A son tour le ministre entrant, Véronique Tognifodé Mewanou, a exprimé toute sa gratitude à l’endroit du chef de l’Etat pour la confiance placée en elle et pour l’opportunité à elle offerte pour servir le pays en qualité de ministre des Affaires sociales et de la Microfinance. Elle s’engage à s’employer avec honneur et vigueur dans ses nouvelles fonctions. « Je mettrai toute l’énergie qu’il faut pour relever les défis qui s’imposent pour le bien-être de la population », a-t-elle promis.
Tree tomato, also known as tamarillo, is a small, half woody plant with shallow roots. The tree grows to an average height of about 3.5-5 metres, depending on the variety.
The crop takes about nine months to mature and its peak production is usually in the first to second year.
The varieties grown in Kenya include Goldmine, Ruby Red and Solid Gold. One should choose a variety to grow in line with their ecological conditions, resistance to pests and diseases and customers’ preferences.
The tree yields 50-60 fruits per year and is eaten raw, unlike the normal tomatoes that can also be cooked.
Tree tomatoes grow well in areas that are well-drained and receive adequate sunlight. The soil should be well-aerated to allow root penetration.
Well-drained soil is important as waterlogged areas result in the death of fruits. The trees grow well in pH of about 5-8.
The spacing is usually three-by-three metres for the inter-row and inter-crop distance. During transplanting, one should mix well-decomposed farmyard manure and 200g of Diammonium Phosphate (DAP).
They should also ensure that the crops remain healthy through continuous fertiliser application during the growing period.
Foliar organic fertilisers are essential in enhancing faster and stronger growth of crops.
After two months, farmyard manure mixed with water to form a slurry should be applied to supply nutrients to the plants.
Watering should be done at least three times per week, though the crop is mainly rain-fed in Kenya.
Management practices include training the crop while still young to prevent breakages and also when it reaches fruit-bearing age. The plant should be pruned after achieving a height of about 3-4 feet.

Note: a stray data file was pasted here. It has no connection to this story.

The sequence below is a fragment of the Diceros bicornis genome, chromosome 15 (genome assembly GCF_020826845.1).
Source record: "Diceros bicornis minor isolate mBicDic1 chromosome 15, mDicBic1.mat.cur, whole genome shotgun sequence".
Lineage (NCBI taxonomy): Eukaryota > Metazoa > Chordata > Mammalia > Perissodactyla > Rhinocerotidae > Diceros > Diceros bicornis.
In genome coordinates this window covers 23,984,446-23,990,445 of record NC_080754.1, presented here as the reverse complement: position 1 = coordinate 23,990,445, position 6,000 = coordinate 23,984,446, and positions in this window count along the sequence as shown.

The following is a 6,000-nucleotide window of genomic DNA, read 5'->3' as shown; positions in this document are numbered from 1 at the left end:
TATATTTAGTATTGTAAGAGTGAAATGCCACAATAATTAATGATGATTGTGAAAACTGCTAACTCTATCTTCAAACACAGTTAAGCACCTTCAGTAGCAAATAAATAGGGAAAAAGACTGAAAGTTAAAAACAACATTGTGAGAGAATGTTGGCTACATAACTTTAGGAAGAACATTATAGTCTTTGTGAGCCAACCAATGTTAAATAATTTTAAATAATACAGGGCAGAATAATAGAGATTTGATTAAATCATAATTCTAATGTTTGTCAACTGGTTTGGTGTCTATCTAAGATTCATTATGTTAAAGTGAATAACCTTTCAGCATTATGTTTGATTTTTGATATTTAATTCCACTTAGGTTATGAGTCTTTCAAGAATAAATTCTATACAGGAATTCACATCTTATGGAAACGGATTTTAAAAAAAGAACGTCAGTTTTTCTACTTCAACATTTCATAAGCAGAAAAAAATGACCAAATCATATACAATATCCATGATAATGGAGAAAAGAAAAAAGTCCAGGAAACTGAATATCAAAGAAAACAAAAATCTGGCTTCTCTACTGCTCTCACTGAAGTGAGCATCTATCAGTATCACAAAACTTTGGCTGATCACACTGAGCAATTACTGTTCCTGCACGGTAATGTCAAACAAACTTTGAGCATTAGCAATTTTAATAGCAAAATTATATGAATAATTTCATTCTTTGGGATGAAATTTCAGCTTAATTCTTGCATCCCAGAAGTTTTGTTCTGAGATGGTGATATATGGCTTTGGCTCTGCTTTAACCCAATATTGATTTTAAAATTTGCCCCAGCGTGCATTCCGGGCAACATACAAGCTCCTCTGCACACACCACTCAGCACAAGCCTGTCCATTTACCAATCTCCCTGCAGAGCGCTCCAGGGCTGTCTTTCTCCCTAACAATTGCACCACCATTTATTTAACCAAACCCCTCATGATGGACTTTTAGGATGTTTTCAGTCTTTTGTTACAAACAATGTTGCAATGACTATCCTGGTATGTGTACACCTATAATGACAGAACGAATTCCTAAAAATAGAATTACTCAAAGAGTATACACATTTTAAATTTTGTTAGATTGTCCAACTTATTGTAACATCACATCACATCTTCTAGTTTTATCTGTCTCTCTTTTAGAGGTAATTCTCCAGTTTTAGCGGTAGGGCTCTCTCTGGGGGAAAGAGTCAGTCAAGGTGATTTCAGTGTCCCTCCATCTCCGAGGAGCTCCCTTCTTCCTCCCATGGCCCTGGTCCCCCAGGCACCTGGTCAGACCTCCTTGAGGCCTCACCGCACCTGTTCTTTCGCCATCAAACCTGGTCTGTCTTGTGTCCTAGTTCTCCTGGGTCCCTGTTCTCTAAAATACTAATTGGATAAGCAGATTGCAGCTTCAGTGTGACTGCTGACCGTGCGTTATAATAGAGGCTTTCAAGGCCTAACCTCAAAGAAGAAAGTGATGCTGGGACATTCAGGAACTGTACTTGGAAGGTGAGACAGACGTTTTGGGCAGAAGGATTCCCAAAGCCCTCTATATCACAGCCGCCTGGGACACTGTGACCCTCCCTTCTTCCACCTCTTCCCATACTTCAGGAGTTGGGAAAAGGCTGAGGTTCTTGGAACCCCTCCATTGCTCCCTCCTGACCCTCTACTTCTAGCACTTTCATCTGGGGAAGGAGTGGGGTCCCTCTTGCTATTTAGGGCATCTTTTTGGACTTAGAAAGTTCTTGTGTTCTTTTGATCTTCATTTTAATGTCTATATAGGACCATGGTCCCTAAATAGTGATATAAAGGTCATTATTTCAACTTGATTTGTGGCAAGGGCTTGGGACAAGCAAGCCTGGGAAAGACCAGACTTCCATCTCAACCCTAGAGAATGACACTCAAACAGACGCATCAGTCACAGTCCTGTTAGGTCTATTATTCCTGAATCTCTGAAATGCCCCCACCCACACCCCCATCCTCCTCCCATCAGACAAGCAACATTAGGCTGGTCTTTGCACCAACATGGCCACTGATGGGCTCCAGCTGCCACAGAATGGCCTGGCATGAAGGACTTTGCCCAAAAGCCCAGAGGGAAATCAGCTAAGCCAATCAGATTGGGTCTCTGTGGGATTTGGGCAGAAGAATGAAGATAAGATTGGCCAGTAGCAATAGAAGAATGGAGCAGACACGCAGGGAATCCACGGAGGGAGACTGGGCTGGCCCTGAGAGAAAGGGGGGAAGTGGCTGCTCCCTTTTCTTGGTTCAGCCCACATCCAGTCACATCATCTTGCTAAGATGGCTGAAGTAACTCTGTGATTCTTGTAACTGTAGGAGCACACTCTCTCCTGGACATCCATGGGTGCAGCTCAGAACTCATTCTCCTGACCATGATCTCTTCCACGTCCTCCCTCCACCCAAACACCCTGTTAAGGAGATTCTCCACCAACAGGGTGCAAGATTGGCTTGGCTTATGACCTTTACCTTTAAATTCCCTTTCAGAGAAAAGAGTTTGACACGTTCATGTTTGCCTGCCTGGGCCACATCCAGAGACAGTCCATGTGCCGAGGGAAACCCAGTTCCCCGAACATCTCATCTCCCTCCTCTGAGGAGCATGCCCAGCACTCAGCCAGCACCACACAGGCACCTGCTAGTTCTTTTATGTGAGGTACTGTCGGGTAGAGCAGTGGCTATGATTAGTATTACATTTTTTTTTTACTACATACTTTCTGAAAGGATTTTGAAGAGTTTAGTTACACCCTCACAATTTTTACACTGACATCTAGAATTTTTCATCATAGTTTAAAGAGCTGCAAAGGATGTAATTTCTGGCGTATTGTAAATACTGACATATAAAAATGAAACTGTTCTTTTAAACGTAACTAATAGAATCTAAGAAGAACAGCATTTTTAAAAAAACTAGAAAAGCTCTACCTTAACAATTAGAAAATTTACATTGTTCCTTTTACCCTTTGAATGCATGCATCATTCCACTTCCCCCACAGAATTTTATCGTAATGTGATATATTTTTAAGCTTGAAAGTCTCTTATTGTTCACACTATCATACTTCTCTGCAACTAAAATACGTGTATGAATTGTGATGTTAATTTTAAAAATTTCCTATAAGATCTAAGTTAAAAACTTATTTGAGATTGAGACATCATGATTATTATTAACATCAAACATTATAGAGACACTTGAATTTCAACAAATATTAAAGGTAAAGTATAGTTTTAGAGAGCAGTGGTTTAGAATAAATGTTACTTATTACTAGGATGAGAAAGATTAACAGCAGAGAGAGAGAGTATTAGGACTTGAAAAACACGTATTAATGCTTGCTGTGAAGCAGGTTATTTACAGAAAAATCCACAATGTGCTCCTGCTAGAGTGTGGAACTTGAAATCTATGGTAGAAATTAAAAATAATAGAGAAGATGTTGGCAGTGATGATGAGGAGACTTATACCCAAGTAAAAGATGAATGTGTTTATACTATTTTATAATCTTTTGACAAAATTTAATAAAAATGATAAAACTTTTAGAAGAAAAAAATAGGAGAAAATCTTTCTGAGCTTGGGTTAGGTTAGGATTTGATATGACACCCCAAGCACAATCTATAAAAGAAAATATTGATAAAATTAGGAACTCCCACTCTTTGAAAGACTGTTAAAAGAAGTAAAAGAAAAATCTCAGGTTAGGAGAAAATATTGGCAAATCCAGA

Weeding should be done since weeds harbour pests and diseases, which affect the tree. Mulching is important since it helps conserve moisture, control soil erosion and controls weed germination.
The crop is relatively resistant to diseases. However, it is affected by powdery mildew, which makes leaves whitish and eventually fall off.
Application of copper-based chemicals helps control the disease. Other diseases that affect the crop include the fusarium wilt.
Just like tomatoes, tomato trees are also affected by early blight, especially during the cold weather and when temperatures are warm. Management practices should effectively be done to prevent the occurrence of the disease.
The tree tomato is also affected by pests such as thrips, whiteflies, and aphids that suck the sap. All these pests can be controlled organically by continuous application of neem extracts, chilies and marigolds.
Consider using different active ingredients when applying pesticides.
For effective pest and disease-control, field sanitation should be observed as this acts as a hiding place and infestation areas for the diseases. With proper management practices, harvesting of the fruits can be done for five years continually.
Ripe fruits are egg-shaped, the skin colour may be deep purple, orange, bloody red or yellow. Currently, a kilo of the fruit is retailing at between Sh100 and Sh150. The fruits are also used to make juice, increasing their shelf-life.
Some 14 kilometres from Ngurubani town in Mwea, Kirinyaga County, one finds Jackson Karani’s farm.
The farm hosts a number of crops that include French beans and animals such as goats and cows.
A former police officer, Mr Karani served in various capacities including as an OCS, before retiring in 2007.
Today, Mr Karani who grows French beans on 10 acres, is a happy farmer, having ploughed over Sh500,000 into agribusiness.
“I harvest over a tonne of French beans per acre, up to five times a week,” says Mr Karani, noting the hot and dry climate in the region has not been a hindrance as he uses furrow irrigation.
To farm the crop, Karani hires a tractor to plough the land at Sh3,000 per acre after which he makes furrows, waters the soil a day before planting and hires mainly women to plant as they maintain a spacing of 3-4 inches from plant to plant.
He then applies fertiliser, starting with DAP and CAN mixed in a ratio of 4:2 bags and then waters the crop. The plants germinate after five days.
“I apply crop-specific fertiliser at 14 weeks and when flowering starts, I spray every week to get rid of insects such as white flies and mites, and in about one-and-a-half month, the crop is ready for the market,” says Mr Karani, who sells the produce to Frigoken Limited.
He rotates French beans with maize, beans and tomatoes.
Away from the crops’ farm, Mr Karani rears Alpine and Toggenburg dairy goats, a project he started in 2015 with backing from Maisha Board Self-Help Group, which he belongs to.
The 15 members of the group took turns to purchase goats for each one of them at Sh16,000.
Mr Karani purchased four more goats and the number has risen since then, with the farmer selling 20-30 kids every year at Sh8,500 each when they are about four months.
He sells a mature goat at between Sh16,000 and Sh20,000, says the farmer who attends various seminars organised by the Dairy Goat Association of Kenya (DGAK) Nyeri for lessons.
“The Alpines and the Toggenburg are the most preferred dairy goat breeds. They are also hardy and can adapt to virtually all agro-climatic conditions and produce to their maximum with good nutrition, proper breeding, good housing and good health management,” says Mr Karani.